Being self-employed has, so far, been one of the biggest self-development journeys of my life. It’s a rollercoaster ride – there are highs when there is a regular income, creative inspiration, on-going client work, the motivation to get things done when I feel on top form and have my self-care sorted. But then there are the lows – no sick or holiday pay, times when my creativity has waned, not having enough clients, the feeling of burnout on occasion, or simply feeling tired and uninspired. I’m not alone in this, as any freelancer can attest.
Since having a baby in January 2019, I’ve been learning to juggle being both a mother and business owner. My priorities have changed, and my daughter has become my focus. Once she turned one month, I started back to work, albeit with fewer clients. New challenges have emerged, such as trying to work when I have been sleep-deprived, earning a lot less, and not being able to stick to a set timetable whilst my daughter and I navigate our way towards more of a routine, which takes time.
I’ve had to really listen to my body and rest when I can, which has meant letting go and working in a more fluid way, whilst still meeting deadlines, and providing a good service for my clients. I’ve taken time out when I need it either to sleep or to spend time out in nature with my daughter. It’s made me look at life differently, and I’ve been forced to slow down somewhat. I’ve always been intrigued by the slow living movement, and since moving to the countryside five years ago, am starting to understand more about what that means.
I’m learning so much from nature by walking more than I ever have and noticing the seasons change around me – in the fields, the hedgerows and the lanes around my village. It’s given me a new perspective on life and made me realise how important it is for me to run my business in a similar way that supports my own natural rhythms.
This has led me to sign-up to A Seasonal Year, a 12 month course that helps business owners rewild their approach to work, and bring nature back into the heart of their businesses. Rooted in nature and community and crafted to support a way of doing business that aims to leave us feeling nurtured rather than drained.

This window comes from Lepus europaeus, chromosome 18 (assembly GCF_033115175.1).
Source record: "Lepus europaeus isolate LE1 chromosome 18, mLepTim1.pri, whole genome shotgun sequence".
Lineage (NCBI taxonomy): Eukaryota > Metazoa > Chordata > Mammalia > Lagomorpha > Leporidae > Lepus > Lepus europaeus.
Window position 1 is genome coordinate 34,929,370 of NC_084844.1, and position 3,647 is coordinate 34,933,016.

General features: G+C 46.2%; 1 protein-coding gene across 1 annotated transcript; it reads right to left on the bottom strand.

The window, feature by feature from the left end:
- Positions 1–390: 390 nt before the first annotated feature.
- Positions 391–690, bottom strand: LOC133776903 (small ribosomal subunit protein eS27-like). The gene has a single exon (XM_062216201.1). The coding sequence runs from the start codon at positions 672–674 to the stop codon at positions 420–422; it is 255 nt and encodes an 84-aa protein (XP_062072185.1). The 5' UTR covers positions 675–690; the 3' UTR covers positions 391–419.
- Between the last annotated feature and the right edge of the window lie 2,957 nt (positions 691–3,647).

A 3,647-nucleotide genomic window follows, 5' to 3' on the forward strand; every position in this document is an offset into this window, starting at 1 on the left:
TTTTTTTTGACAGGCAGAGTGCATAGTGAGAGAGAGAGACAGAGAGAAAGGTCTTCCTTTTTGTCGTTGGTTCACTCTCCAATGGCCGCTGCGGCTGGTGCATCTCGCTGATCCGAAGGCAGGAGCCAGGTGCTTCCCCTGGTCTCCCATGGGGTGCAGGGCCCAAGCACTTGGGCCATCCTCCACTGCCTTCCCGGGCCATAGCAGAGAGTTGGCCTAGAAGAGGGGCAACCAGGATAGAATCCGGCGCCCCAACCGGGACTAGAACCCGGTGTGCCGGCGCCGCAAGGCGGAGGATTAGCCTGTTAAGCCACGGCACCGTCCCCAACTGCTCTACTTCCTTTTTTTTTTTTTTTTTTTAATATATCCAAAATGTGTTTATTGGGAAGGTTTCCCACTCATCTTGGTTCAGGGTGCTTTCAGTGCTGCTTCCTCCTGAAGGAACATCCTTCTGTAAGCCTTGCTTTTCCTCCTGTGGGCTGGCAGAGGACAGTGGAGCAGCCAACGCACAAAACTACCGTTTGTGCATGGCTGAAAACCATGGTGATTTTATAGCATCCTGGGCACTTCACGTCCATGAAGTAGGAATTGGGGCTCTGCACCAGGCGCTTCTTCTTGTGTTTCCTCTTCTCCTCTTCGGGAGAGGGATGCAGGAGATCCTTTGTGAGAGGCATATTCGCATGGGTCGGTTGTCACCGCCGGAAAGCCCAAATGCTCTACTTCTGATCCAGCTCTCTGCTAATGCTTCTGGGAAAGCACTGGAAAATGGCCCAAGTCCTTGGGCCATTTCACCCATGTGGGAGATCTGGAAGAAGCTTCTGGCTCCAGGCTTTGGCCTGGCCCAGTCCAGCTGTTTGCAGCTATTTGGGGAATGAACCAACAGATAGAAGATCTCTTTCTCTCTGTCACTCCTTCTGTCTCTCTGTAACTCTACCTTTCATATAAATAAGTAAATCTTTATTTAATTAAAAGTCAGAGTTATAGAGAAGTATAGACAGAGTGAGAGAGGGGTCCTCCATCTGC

“For a long time, the world has been shouting at us to move faster and work harder. No matter if you don't see sunlight for a whole week, or if you find yourself replying to emails at 3am. Work is supposed to be hard, right? But in the same way we don't expect flowers to bloom all year round, we shouldn't expect it of ourselves either. Working alongside nature means expanding your awareness and exploring the possibility that the reason you're feeling out of sorts, is because you've skipped a season, a stage in the cycle, and your rhythm is off-kilter. Running a business in alignment with the natural world is an approach that enables you to flourish in your work, without compromising on your life”. Eleanor Cheetham, joint Founder of A Seasonal Year
Here are five tips from Eleanor on working in tune with the seasons:
- Consider the yearly cycle of your business - can you identify seasons of planning, growth, action, and rest? Are these balanced, or are you lacking one in particular? You need all four for your business to feel whole, and for you to feel nurtured in your work, rather than drained.
- Look at each month as having four seasons, just like each year. Every month, you should find time to rest and recharge, as well as time to plan, make progress on your current project(s), and celebrate things that bring you joy. Introducing this loose rhythm to each month not only grounds you but is also a reminder that we cannot always work at the same speed.
- Use seasonal markers to plan for your business. Each Wheel of the Year celebration (there are 8) provides an ideal check-in point every 6 weeks or so, to realign with your intentions and business aims. Each marker will have a different energy and can act as a reminder that you may wish to switch up your routine or business plans.
- Look at individual projects as also having four seasons. Each project typically has its own winter, spring, summer and autumn - a lifecycle through which an idea is considered, created, nurtured and brought to fruition.
- Be aware that your business cannot exist alone - just like trees and plants need each other to survive, so too will you need support, connection and a community to help you through those times when things aren't going so well. Try to be aware of which times of year you find most difficult, and you can make sure you have coping mechanisms in place before you reach that time of year.
To find out more about A Seasonal Year here.